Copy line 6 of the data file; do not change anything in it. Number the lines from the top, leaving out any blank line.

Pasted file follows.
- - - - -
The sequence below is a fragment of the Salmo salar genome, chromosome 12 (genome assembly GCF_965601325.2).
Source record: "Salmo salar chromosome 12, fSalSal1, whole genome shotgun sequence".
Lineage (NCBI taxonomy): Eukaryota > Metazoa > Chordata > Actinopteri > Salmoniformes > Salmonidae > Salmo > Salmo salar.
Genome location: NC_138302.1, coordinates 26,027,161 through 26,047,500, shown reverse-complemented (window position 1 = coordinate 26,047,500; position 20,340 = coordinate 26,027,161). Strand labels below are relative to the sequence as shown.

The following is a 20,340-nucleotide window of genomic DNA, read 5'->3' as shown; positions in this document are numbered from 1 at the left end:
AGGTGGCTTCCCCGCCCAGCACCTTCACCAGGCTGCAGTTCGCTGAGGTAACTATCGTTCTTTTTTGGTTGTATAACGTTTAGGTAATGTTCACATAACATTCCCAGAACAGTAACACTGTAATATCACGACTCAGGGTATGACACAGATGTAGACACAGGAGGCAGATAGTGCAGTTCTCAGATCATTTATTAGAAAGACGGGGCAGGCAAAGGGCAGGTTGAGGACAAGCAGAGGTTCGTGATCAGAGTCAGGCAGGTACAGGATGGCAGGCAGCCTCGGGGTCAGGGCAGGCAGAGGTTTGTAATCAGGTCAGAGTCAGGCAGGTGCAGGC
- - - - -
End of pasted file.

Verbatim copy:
AGGTGGCTTCCCCGCCCAGCACCTTCACCAGGCTGCAGTTCGCTGAGGTAACTATCGTTCTTTTTTGGTTGTATAACGTTTAGGTAATGTTCACATAACATTCCCAGAACAGTAACACTGTAATATCACGACTCAGGGTATGACACAGATGTAGACACAGGAGGCAGATAGTGCAGTTCTCAGATCATTTATTAGAAAGACGGGGCAGGCAAAGGGCAGGTTGAGGACAAGCAGAGGTTCGTGATCAGAGTCAGGCAGGTACAGGATGGCAGGCAGCCTCGGGGTCAGGGCAGGCAGAGGTTTGTAATCAGGTCAGAGTCAGGCAGGTGCAGGC